When the congregation noted that just a single word had been changed, “there arose such a tumult in the congregation, especially among the Greek-speakers, correcting what had been read and denouncing the translation as false, that the bishop was compelled to ask for assistance.” In order to avoid a near riot, Augustine tells Jerome that the bishop “was compelled to correct your version in that passage…as he desired not to be left without a congregation,—a calamity which he narrowly escaped” (Augustine, Ep. 71.5).


In addition to public reading, Christians were able to learn texts in other ways.  For example, new converts were often given thorough (and sometimes prolonged) period of instruction prior to baptism. This period of “catechesis” would certainly have included the teaching of Scripture, but possibly also learning the rule of faith—that summary of Christian beliefs that united Christians together.

Other types of catechetical instruction would have occurred, such as Celsus’s description of how women took children “to the wooldresser’s shop, or the cobbler’s or the washerwoman’s shop, that they might learn perfection” a likely reference to some sort of teaching or doctrinal instruction (Cels. 3.55). And certainly, we cannot discount early Christian preaching as a way that early believers would have orally learned the Scriptures and Christian doctrine. Again, Justin’s account tells us that Scripture was not only read, but “when the reader is finished, the Ruler in a discourse instructs and exhorts to the imitation of these good things” (1 Apol. 67).

Private Reading

Even though most Christians would have learned the text of Scripture through either public reading or catechesis, it is important to observe that some Christians could read. And they often engaged the Scripture personally by reading their own private copies.

While such private reading would have been the privilege of the educated (and wealthy) few, it is curious to note that Christian leaders often exhorted their congregations to read their Scriptures at home.  The frequency of such exhortations raises questions about whether the literacy rates among Christians were as low as we think. What sense does it make to encourage your congregation toward private reading when 90% of them could never do it?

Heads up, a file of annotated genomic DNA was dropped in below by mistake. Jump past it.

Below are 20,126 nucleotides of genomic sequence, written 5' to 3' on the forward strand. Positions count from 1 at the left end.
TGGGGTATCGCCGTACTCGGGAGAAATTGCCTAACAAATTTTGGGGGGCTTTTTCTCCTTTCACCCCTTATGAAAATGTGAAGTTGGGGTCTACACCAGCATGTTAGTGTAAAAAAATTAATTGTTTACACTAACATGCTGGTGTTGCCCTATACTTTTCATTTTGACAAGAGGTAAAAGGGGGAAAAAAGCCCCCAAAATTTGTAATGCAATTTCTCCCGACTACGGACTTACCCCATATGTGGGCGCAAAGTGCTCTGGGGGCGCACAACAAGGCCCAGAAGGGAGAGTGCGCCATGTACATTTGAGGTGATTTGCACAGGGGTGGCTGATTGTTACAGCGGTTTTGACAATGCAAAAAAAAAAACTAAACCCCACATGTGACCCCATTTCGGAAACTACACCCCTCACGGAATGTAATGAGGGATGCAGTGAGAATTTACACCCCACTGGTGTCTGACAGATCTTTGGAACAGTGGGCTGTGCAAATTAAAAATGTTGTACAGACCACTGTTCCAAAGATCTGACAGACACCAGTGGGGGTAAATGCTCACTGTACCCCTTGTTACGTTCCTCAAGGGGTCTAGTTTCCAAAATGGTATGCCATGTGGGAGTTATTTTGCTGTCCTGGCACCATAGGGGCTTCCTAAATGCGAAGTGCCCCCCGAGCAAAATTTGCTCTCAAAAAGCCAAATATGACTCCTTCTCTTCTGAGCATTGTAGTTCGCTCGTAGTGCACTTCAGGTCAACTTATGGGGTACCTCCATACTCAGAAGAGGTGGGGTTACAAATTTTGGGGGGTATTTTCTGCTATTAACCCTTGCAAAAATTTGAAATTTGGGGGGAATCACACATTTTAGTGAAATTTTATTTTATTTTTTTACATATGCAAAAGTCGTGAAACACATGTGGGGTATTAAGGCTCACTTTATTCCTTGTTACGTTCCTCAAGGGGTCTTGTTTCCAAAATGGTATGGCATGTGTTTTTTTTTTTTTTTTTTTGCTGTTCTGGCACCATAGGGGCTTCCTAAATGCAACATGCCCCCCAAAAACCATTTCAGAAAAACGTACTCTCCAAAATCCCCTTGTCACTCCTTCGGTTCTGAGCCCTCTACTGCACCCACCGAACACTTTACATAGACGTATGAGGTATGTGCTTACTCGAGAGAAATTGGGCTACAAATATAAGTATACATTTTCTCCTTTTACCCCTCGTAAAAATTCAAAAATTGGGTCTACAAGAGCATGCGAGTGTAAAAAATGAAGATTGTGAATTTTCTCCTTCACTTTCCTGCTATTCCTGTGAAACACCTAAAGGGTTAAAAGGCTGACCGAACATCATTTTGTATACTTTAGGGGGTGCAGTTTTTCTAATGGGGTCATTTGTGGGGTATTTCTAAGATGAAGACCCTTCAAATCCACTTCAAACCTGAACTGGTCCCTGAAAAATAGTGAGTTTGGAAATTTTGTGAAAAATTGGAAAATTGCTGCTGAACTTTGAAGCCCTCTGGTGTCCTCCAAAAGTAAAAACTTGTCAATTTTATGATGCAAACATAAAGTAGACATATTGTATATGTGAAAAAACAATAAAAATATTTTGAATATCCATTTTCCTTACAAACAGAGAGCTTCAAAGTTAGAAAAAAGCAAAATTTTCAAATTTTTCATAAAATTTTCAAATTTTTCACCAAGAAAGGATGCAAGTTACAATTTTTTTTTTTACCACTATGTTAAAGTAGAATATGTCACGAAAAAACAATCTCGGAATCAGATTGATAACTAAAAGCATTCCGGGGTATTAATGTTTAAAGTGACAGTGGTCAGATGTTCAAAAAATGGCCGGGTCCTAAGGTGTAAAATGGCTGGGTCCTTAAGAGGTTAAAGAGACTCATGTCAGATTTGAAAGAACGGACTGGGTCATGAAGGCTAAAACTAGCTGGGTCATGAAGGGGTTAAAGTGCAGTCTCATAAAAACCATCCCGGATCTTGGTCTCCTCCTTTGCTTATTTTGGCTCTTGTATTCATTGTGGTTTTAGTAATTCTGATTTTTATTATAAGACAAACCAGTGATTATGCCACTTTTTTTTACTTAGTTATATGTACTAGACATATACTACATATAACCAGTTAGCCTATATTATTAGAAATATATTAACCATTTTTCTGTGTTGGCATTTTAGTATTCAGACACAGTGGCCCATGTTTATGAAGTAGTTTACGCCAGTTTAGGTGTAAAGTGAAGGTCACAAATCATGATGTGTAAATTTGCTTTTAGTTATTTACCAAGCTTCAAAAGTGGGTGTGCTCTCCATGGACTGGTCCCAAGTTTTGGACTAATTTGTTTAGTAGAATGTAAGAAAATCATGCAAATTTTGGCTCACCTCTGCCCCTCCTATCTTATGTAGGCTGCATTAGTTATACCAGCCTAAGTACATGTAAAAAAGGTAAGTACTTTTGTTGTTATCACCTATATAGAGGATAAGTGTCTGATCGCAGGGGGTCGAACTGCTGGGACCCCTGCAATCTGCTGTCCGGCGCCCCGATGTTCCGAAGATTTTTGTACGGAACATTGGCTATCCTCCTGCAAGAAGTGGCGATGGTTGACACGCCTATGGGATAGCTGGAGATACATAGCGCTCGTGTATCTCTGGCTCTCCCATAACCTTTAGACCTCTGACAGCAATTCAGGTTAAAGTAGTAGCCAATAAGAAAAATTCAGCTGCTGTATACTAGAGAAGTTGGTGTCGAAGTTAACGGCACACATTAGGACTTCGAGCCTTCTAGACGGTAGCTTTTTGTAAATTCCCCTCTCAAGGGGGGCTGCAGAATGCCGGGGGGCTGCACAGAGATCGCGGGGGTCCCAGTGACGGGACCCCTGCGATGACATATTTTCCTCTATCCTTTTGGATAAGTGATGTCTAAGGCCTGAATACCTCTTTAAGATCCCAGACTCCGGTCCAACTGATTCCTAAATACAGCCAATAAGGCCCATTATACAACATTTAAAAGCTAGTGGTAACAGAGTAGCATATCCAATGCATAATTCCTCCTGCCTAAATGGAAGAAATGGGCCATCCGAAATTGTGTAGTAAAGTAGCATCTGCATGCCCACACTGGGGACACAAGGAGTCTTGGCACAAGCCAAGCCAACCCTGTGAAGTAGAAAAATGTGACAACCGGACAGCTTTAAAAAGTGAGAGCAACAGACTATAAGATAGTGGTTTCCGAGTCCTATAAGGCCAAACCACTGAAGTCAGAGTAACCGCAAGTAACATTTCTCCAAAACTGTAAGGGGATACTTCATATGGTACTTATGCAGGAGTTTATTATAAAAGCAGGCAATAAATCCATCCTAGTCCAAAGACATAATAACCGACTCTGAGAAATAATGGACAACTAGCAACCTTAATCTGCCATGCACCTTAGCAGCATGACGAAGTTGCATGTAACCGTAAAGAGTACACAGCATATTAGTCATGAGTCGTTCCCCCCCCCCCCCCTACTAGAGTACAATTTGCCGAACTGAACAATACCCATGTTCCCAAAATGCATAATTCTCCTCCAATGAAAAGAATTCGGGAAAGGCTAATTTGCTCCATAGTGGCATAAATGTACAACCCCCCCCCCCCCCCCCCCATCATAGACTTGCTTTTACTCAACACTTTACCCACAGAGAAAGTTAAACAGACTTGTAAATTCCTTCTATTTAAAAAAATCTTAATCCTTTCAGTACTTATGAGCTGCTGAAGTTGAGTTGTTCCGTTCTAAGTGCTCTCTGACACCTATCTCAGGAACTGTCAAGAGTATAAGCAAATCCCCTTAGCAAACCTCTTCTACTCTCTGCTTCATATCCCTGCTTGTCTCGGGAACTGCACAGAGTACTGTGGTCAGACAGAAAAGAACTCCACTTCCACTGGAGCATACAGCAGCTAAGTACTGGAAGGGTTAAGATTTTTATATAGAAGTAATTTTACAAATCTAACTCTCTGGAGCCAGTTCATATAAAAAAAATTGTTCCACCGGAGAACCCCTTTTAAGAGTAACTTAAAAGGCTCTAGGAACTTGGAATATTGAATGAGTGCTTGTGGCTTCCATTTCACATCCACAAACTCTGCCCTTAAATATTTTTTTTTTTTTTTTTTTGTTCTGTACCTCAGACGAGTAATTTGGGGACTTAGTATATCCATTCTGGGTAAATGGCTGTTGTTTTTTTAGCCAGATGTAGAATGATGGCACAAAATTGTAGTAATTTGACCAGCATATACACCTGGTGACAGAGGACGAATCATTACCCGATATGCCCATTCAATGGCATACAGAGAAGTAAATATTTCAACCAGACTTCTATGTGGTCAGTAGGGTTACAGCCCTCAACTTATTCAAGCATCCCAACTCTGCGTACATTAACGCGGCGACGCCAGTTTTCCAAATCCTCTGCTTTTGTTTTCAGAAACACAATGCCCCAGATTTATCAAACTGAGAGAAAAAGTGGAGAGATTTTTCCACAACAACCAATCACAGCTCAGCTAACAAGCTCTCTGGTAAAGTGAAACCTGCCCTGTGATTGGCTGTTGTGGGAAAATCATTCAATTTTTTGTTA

Perhaps more than any patristic writer, John Chrysostom encouraged private/individual reading. He asks his audience “That each of you take in hand that section of the Gospels which is to be read among you on the first day of the week . . . that he sit down at home and read it through” (Hom. Jo. 11.1). Here we see a plain contrast between the liturgical reading during a Sunday worship service, and private/individual reading at home. Other patristic sources make similar exhortations toward private reading (e.g., Clement of Alexandria, Hippolytus, Origen).

We also have evidence for private reading in that many Christian manuscripts were small, portable, and “pocket size.”  These are known as miniature codices and nearly all scholars agree that they were designed to facilitate private reading. We have an impressive number of these tiny books—see my forthcoming volume with Oxford University Press—suggesting again that perhaps private reading was more common that we might have thought.


Here’s the big point. Even though most Christians were largely illiterate that doesn’t mean that Christianity wasn’t a textually-oriented culture. People absorbed the text of Scripture in other ways, namely through public reading and catechetical instruction.

Moreover, there is quite a bit of evidence that private reading might have been more abundant than we first thought. While that doesn’t mean most early Christians could read (most could not), it does suggest that the literacy rates in Christianity might not have been exactly the same as other religious groups.

Regardless of the actual literacy rates, it doesn’t change the simple fact that early Christianity had a “bookish” culture. Unlike the other religions of the day, Christians were committed to their Scriptures as the guiding light for everything they did.